• A weird gray area between Subversion and Aversion in Spongebob himself. This is part of his natural anatomy.
    • In "Sandy, SpongeBob and the Worm", one character has his butt bitten off by the Alaskan Bullworm. Twice.
  • In one episode of The Simpsons, Homer gets his guts ripped out by a badger. He's fine.
    • Bart, a.k.a. "Stretch Dude, created a hole in his stomach using his rubber powers to dodge The Collector's phasers.
  • Banzai the hyena was once so hungry he said he felt like he had a hole in his stomach. Then he illustrated it by literally pulling his belly into a doughnut shape.
  • Transformers Prime, when Dreadwing goes to get revenge on Starscream for raising his dead brother Skyquake as a terrorcon he ignores Megatron’s order to stand down. Then there’s a shot heard and the camera pans down to a view of Megatron through the hole he had just blown through Dreadwings chest.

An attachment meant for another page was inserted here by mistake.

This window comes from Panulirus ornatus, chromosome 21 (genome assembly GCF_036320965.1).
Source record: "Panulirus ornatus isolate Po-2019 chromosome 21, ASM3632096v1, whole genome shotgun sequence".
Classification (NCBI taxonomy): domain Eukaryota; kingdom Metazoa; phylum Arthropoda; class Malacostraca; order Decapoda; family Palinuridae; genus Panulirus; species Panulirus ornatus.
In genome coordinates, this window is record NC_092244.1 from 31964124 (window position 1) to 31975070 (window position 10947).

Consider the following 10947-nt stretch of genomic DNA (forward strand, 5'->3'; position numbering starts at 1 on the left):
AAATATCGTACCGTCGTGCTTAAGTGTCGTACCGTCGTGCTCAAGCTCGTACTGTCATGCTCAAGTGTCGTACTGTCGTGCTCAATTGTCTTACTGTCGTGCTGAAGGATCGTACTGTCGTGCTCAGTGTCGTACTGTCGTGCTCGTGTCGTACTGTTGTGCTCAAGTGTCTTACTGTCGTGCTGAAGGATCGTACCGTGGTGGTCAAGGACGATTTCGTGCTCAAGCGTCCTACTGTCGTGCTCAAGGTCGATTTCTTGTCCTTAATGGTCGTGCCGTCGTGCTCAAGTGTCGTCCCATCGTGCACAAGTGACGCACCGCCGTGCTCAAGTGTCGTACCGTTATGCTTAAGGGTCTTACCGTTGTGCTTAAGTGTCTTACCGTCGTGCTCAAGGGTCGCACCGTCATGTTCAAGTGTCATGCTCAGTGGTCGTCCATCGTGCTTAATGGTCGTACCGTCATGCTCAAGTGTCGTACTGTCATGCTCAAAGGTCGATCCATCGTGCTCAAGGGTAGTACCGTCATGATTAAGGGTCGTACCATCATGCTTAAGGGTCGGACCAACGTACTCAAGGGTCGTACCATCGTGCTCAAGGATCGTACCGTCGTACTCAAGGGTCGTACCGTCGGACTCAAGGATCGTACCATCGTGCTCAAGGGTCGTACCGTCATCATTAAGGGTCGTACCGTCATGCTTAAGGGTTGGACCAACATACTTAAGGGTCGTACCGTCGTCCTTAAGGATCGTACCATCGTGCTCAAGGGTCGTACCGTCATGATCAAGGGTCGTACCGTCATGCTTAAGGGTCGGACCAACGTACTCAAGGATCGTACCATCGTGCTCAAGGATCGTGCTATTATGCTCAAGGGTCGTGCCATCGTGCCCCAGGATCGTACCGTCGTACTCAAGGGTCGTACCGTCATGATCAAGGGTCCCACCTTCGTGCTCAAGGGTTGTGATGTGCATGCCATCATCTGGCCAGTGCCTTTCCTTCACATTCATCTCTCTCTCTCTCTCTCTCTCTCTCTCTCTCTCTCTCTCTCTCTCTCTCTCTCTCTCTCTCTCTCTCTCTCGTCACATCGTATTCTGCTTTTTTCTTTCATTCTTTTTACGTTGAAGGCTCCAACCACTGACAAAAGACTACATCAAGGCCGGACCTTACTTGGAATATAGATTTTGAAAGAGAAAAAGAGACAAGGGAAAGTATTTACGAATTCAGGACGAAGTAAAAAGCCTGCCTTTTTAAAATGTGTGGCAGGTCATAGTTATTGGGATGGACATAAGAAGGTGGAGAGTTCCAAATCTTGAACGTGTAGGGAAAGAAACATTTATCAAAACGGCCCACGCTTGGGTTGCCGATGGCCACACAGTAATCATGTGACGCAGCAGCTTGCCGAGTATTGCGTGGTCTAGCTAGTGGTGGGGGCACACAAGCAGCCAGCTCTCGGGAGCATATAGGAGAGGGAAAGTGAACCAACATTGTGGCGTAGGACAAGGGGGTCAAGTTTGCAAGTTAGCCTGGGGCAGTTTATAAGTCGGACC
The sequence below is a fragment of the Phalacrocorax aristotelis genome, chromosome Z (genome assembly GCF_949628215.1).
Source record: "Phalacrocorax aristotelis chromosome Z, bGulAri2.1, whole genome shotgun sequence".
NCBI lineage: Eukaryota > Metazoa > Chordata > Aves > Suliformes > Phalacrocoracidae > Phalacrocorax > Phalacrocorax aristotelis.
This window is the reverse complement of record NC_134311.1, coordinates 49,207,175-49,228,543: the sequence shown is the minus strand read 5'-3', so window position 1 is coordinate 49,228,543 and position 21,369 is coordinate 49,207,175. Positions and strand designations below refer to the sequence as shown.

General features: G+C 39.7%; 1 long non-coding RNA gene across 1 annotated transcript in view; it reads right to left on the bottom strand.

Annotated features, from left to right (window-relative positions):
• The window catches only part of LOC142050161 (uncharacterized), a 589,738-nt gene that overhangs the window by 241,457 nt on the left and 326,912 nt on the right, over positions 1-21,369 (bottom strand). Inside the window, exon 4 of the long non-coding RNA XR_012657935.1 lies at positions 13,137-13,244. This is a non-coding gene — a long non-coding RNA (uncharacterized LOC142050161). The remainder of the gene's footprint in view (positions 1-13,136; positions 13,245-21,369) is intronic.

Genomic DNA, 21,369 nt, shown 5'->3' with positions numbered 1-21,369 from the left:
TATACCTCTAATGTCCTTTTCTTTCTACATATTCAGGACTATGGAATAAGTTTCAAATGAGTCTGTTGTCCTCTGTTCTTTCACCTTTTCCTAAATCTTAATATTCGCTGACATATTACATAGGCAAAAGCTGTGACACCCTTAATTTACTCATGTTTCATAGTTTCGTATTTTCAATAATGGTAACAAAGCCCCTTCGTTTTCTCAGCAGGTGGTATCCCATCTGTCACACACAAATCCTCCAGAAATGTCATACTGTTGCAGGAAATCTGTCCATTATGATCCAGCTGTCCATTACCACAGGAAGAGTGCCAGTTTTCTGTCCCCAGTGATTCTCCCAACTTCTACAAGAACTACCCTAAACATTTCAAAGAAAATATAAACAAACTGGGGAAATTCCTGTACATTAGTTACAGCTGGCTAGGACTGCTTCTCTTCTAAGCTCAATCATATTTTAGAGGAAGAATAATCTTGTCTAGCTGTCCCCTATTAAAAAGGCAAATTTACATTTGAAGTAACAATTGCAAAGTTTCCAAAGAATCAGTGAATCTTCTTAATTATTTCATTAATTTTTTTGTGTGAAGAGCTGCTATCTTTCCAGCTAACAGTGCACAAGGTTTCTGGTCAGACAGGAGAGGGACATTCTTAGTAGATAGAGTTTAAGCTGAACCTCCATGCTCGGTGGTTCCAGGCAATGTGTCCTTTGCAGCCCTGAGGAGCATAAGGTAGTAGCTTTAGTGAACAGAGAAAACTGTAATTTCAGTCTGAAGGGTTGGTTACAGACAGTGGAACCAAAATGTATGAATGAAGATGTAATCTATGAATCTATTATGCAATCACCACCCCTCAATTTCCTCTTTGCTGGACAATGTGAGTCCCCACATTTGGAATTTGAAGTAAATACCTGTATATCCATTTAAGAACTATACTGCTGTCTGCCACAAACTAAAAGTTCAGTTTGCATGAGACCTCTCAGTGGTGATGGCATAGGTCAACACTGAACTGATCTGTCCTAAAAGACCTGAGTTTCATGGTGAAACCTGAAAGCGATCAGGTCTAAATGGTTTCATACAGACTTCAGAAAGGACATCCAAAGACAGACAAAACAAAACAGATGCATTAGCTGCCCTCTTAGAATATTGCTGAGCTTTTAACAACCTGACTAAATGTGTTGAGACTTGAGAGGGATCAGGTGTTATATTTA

• Subverted in Squidbillies. One episode shows the Sheriff with a large chunk bitten out of his torso. When he unbuttons his shirt to show the wound, his torso promptly begins to sink, but he seems to be unhindered by the wound as soon as he rebuttons his shirt.
  • Teen Titans loves this trope. It frequently appears in the show, Go! comics, and The Movie. Most cases are surprisingly Justified.
    • This happends to Raven in one issue of Teen Titans Go!!, but is partially justified as Larry had turned her into paper beforehand.
    • Happens to Brushogun's Godzilla-monster in The Movie. Its made of ink, so it grows back.

Real Life

  • It is possible for a gunshot wound to heal this way, assuming the bullet was high-enough caliber. One photograph of a Civil War soldier shows the soldier sticking a ramrod through a bullet wound that healed as a hole.
  • In some cattle farms, the caretakers will surgically install a porthole in the side of the cow to allow them to monitor its digestion.
  • Body piercings can be stretched to a large degree, leading to the infamous saucer-in-the-ear look.
  • The curious case of Alexis St. Martin (1798-1880), whose stomach was ventilated by a musket ball at close range. Surprisingly, he survived some forty years after his accident, and his perforated guts allowed surgeon Dr. William Beaumont to study the mechanics of human digestion firsthand, by dangling food into the abdominal fistula on the end of a piece of cord and observing the stomach acids at work.
  • This guy [1]
  1. Unfortunately that's where Ichigo's hollowfied hole is